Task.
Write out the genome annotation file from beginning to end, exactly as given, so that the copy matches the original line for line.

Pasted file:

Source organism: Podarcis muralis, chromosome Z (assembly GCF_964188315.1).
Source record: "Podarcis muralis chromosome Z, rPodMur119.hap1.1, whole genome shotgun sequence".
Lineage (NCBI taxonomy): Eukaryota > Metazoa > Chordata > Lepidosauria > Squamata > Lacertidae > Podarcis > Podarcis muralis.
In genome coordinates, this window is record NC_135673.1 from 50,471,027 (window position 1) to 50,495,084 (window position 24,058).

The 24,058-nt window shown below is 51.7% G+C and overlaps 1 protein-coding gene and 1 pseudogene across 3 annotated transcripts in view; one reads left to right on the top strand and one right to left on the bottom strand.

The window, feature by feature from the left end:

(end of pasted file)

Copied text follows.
Source organism: Podarcis muralis, chromosome Z (assembly GCF_964188315.1).
Source record: "Podarcis muralis chromosome Z, rPodMur119.hap1.1, whole genome shotgun sequence".
Lineage (NCBI taxonomy): Eukaryota > Metazoa > Chordata > Lepidosauria > Squamata > Lacertidae > Podarcis > Podarcis muralis.
In genome coordinates, this window is record NC_135673.1 from 50,471,027 (window position 1) to 50,495,084 (window position 24,058).

The 24,058-nt window shown below is 51.7% G+C and overlaps 1 protein-coding gene and 1 pseudogene across 3 annotated transcripts in view; one reads left to right on the top strand and one right to left on the bottom strand.

The window, feature by feature from the left end: